Recently, there has been much interest in the application of ultrafast multi-dimensional electronic spectroscopy in studying various chemical, physical and biological systems. We will review the basic principles of multi-dimensional electronic spectroscopy.  We report on our development and applications of ultrafast coherent 3rd order two-dimensional (2D) and 5ththree-dimensional (3D) spectroscopiesbased on a pulse shaper assisted pump-probe setup [1,2].In 5th order 3D optical spectroscopy, we obtain purely absorptive 3D spectra using five ultrashort optical pulses. For the first time, we also directly observe multistep excitation energy transfer (EET) processes in LHCII using the newly developed ultrafast fifth-order three-dimensional electronic spectroscopy (3DES) [3]. Ultrafast 3rd order two-dimensional electronic spectroscopy (2DES) is an important tool to study EET processes in photosynthetic complexes. However, the multistep EET processes can only be indirectly inferred by correlating different cross peaks from a series of 2DES spectra. Here we observe cross peaks in room temperature 3DES spectra of LHCII that directly indicate energy transfer from excitons in the chlorophyll b (Chl b) manifold to the low-energy level chlorophyll a (Chl a) via mid-level Chla energy states. This new spectroscopic technique will allow scientists to move a step towards mapping the complete complex EET processes in photosynthetic systems.


References :

1.    1.  Z. Zhang, K.L. Wells, and H.-S. Tan. "Purely absorptive fifth-order three-dimensional electronic spectroscopy" Opt. Lett. 37, 5058-5060 (2012).

2.      2.  K.L. Wells, P.H. Lambrev, Z. Zhang, G. Garab and H.-S. Tan. "Pathways of energy transfer in LHCII revealed by room-temperature 2D electronic spectroscopy" Phys. Chem. Chem. Phys. 16, 11640-11646 (2014).

3.    3.   Z. Zhang, P.H. Lambrev, K.L. Wells, G. Garab, H.-S. Tan. "Direct observation of multistep energy transfer in LHCII with fifth-order 3D electronic spectroscopy" Nat. Comm. 6, 7194 (2015).


August 31, 2015 at 4.00 pm in AG-69

Title :

Rational Design of Functional Materials: A Chemist's Approach

Abstract :


Functional materials have assumed prominent position in several high tech areas. Such materials are not classified on the basis of their origin, nature of bonding or processing techniques but are classified on the basis of functions which they can perform.  The synthesis of such materials has been a challenge and also opportunity to chemists. New functional materials can be designed by interplay of synthesis and crystallographic structure. Other approaches for design of these materials are defects engineering and concepts of hybrids. Unconventional synthetic routes play an important role in this direction as many of these new materials are metastable and hence it is not possible to prepare them by conventional solid state synthesis.  We have prepared [1-18] a number of new functional materials guided by crystallographic approach coupled with novel synthesis protocols. Some typical materials which will be discussed in this talk are La1-xCexCrO3 (materials with tunable band gap and magnetic properties), CeScO3 (with unusual reversible conversion to fluorite lattice), Gd1-xYxInO3, GdSc1-xInxO3, YIn1-xFexO3 (tunable dielectrics) and several lead free relaxor materials. Perovskite and fluorite-type materials with trivalent Ce3+ were successfully prepared from suitable precursor powders by a controlled heating under low pO2. Several interesting pyrochlore based oxygen storage materials, viz. Ce2Zr2O7+x (x = 0.0 to 1.0), Gd2-xCexZr2O7 andGd2-xCexZr2-xAlxO7 (x = 0.0 to 2.0) have been prepared, which have shown interesting redox catalysis. The simple concepts like rA/rB ratio of A2B2O7 pyrochlores could be used to tailor the functional properties. The major focus of this talk will be on the role of synthesis, novel properties exhibited by these functional materials, and their crystallographic correlation.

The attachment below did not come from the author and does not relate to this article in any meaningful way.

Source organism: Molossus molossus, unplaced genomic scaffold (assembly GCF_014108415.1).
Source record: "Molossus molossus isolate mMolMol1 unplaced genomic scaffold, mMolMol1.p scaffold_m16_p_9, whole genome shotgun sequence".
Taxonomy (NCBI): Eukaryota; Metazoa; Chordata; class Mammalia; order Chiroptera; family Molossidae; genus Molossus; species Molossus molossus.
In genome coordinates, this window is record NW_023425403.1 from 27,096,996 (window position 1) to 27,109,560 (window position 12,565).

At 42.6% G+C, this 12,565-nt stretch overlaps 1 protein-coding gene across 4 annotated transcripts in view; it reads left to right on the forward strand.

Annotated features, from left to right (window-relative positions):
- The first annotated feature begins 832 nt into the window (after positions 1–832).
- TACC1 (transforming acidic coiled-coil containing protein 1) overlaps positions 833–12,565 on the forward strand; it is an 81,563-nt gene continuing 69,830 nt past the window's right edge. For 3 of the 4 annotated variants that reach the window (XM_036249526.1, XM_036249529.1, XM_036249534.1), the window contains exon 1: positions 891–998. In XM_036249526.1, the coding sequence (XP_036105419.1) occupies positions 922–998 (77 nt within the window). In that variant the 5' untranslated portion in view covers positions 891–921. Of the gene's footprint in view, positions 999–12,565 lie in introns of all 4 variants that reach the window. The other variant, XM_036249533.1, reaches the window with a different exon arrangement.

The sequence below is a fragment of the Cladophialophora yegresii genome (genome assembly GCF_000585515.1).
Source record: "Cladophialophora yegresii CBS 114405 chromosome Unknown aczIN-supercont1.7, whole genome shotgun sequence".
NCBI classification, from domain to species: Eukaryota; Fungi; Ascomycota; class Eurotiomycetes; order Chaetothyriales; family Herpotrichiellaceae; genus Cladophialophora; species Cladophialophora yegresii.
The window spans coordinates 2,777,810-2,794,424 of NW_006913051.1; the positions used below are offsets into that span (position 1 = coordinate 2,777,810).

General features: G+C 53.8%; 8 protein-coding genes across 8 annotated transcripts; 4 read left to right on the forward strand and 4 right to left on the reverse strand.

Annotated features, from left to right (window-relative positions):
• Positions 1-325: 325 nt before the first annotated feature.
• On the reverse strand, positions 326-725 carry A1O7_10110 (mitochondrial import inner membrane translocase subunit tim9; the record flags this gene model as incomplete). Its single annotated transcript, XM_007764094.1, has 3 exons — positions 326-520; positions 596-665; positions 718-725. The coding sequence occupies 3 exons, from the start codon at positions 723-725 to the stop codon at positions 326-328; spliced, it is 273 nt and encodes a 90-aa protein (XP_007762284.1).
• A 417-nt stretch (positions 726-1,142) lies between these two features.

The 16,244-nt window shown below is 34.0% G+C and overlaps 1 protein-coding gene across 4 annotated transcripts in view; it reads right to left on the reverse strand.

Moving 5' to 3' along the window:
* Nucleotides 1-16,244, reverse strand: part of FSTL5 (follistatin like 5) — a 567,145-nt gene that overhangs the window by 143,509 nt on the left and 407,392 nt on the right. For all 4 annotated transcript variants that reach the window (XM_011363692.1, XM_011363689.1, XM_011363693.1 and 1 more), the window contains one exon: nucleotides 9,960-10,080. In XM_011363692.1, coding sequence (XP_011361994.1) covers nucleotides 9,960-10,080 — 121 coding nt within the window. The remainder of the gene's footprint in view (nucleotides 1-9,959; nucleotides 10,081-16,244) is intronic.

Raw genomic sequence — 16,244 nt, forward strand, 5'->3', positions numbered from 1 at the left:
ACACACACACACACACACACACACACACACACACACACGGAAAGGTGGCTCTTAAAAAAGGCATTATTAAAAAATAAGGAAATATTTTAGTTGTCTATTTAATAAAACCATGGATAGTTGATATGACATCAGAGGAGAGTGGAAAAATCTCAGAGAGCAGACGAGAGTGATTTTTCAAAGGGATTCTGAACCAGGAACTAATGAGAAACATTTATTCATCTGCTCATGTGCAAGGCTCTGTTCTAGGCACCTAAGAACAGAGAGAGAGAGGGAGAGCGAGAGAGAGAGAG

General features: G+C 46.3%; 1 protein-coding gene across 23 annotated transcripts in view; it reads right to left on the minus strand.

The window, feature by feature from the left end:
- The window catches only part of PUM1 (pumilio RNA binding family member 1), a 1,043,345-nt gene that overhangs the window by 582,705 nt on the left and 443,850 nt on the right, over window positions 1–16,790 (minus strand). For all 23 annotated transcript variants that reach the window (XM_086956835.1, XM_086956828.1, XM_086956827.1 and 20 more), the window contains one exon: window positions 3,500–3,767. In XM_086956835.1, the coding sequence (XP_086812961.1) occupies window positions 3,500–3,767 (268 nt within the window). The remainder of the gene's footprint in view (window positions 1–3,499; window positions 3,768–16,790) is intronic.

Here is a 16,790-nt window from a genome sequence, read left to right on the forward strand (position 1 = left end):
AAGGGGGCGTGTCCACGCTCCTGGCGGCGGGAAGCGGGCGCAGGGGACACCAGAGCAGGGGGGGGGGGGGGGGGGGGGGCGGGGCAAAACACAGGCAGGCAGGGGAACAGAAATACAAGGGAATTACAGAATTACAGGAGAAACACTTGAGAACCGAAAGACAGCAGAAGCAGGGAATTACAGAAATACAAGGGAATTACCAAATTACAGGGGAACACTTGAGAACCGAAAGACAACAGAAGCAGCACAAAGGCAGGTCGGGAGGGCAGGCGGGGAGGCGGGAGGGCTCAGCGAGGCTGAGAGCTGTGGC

Our recent publications in the field functional materials


[1]  Chem. Mater. 21 (2009) 125

[2]  J. Phys. Chem. C 113 (2009) 12663

[3]  Inorg. Chem. 48 (2009) 11691


[4]  Inorg. Chem. 49 (2010) 10415


[5]  Inorg. Chem 49 (2010) 1152


[6]  Chem.- A Eur. J.17 (2011) 12310


[7]  Chem. Mater. 24 (2012) 2186


[8]  Analysts 137 (2012) 760


 [9]   Nano Letters 12 (2012) 3025


 [10]      J. Phys. Chem C 117 (2013) 10929


[11]  J. Phys. Chem. C  117 (2013) 2382


[12]  Inorg. Chem. 52 (2013) 7873


[13]  Inorg. Chem. 52  (2013) 13179


[14]  J. Mater. Chem. C, 1 (2013) 3710


[15]  J. Phys. Chem. C 118 (2014) 20819


[16]  Inorg. Chem. 53 (2014) 10101


[17]  Dalton Transaction 44 (2015) 10628


August 25. 2015 at 2.30 pm in AG-69

Title :

Teaching Sponges New Tricks: Redox Reactivity and Charge Transport in Microporous Metal-Organic Frameworks

Abstract :

Traditional applications of metal-organic frameworks (MOFs) are focused on gas storage and separation, which take advantage of the inherent porosity and high surface area of these materials. The MOFs’ use in technologies that require charge transport have lagged behind, however, because MOFs are poor conductors of electricity. We show that design principles honed from decades of previous research in molecular conductors can be employed to produce MOFs with remarkable charge mobility and conductivity values that rival or surpass those of common organic semiconductors and even graphite. We expect that such high surface area, ordered, and crystalline conductors will be used for a variety of applications in thermoelectrics, energy storage, electrocatalysis, electrochromics, or new types of photovoltaics. Another virtually untapped area of MOF chemistry is related to their potential to mediate redox reactivity through their metal nodes. We show that MOFs can be thought of as unique macromolecular ligands that give rise to unusual molecular clusters where small molecules can react in a matrix-like environment, akin to the metal binding pockets of metalloproteins. By employing a mild, highly modular synthetic method and a suite of spectroscopic techniques, we show that redox reactivity at MOF nodes can lead to the isolation and characterization of highly unstable intermediates relevant to biological and industrial catalysis, and to unusual reactivity patterns for small molecules.